Friday, April 11, 2008

Judge Takes No Action for Now on Alleged Threat by Mobster to US Attorney

The federal judge who presided over Chicago's biggest mob trial in years ruled Thursday that a threat allegedly uttered by one of the defendants during closing arguments calls for no immediate action.

It should be obvious that a defendant is not entitled to a new trial or any other relief merely because a juror observed his behavior in court, U.S. District Judge James B. Zagel said in a 12-page opinion.

"A defendant seeking relief in this instance is somewhat like the apocryphal child who murders his parents and then asks the court to have mercy on an orphan," Zagel said.

The jury convicted five defendants of taking part in a racketeering conspiracy that involved illegal gambling, extortion, loan sharking and 18 murders that went unsolved for decades.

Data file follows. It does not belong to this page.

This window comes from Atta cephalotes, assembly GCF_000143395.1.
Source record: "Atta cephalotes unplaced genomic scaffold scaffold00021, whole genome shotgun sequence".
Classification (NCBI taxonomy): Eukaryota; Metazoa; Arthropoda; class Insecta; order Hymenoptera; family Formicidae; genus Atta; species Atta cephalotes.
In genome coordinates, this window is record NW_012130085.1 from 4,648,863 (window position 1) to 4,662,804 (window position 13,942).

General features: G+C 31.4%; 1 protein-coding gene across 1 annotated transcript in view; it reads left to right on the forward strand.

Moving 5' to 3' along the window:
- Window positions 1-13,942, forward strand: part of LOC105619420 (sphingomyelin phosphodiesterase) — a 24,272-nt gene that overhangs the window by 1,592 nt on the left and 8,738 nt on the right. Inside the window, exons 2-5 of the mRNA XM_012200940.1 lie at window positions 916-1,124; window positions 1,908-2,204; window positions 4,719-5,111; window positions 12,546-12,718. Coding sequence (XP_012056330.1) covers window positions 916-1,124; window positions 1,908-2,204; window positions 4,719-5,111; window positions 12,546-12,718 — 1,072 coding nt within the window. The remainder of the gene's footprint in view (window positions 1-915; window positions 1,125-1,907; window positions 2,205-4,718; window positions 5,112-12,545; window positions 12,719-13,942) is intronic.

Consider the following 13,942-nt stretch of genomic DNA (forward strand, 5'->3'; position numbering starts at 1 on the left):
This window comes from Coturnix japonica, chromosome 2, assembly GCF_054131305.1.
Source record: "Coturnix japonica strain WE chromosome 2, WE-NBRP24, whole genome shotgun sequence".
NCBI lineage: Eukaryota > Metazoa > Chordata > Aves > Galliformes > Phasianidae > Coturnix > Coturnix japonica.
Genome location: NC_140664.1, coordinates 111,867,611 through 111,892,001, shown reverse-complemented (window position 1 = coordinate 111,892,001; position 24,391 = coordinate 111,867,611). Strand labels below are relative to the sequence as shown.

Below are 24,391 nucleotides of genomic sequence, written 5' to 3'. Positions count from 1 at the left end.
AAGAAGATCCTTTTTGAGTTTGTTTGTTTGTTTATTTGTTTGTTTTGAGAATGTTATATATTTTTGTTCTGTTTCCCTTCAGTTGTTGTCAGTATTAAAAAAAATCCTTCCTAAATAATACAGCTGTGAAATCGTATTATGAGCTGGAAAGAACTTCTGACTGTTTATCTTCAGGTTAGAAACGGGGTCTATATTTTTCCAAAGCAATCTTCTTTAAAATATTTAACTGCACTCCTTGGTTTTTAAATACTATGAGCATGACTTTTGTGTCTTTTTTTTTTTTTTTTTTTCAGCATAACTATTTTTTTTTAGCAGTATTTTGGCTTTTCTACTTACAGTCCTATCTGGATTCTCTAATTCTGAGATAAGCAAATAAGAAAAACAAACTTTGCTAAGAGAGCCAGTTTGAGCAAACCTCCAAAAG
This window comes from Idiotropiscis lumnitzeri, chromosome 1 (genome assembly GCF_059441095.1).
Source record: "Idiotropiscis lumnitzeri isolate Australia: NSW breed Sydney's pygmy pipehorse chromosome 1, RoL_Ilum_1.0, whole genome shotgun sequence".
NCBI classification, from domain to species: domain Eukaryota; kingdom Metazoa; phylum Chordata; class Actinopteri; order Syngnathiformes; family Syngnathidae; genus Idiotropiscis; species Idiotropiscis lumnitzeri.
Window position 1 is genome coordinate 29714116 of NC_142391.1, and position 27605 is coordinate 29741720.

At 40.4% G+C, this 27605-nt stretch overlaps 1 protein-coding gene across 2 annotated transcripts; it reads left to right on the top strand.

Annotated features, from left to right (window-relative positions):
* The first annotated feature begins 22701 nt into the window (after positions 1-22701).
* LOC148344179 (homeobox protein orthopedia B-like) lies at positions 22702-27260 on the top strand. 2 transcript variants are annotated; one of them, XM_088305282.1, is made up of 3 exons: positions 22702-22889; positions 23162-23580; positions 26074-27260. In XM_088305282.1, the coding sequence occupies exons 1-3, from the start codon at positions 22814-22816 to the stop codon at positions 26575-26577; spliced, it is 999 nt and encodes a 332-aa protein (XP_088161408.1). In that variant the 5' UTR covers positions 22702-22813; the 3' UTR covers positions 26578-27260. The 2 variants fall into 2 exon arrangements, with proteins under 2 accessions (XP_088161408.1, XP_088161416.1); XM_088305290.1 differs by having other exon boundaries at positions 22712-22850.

Among the victims was Tony "The Ant" Spilotro, the mob's longtime man in Las Vegas and the inspiration for Joe Pesci's character in the movie "Casino." He and brother Michael Spilotro were beaten to death and buried in an Indiana cornfield in June 1986.

Other victims were strangled, beaten and shot to keep them from leaking secrets to the FBI, according to witnesses at the 10-week trial.

Several of those convicted at the trial argued that the alleged threat may have prejudiced the jury and one of them, mob boss James Marcello, asked for a new trial.

The alleged threat took place while Assistant U.S. Attorney Markus Funk delivered a closing argument for the government.

Four jurors told prosecutors after the trial that while Funk spoke, convicted loan shark and hit man Frank Calabrese Sr. said: "You are a (expletive) dead man," according to a letter from the government to Calabrese's lawyer last October.

The juror who made the initial report was "extremely credible" in saying he heard part of the sentence and saw Calabrese mouth the rest of it, Zagel said in his opinion Thursday. Prosecutors didn't hear it.

Zagel said he held a hearing at the request of the defendants but found no reason for further action now. The judge did say, however, that he would address the issue further when he rules on the defendants' post-trial motions.

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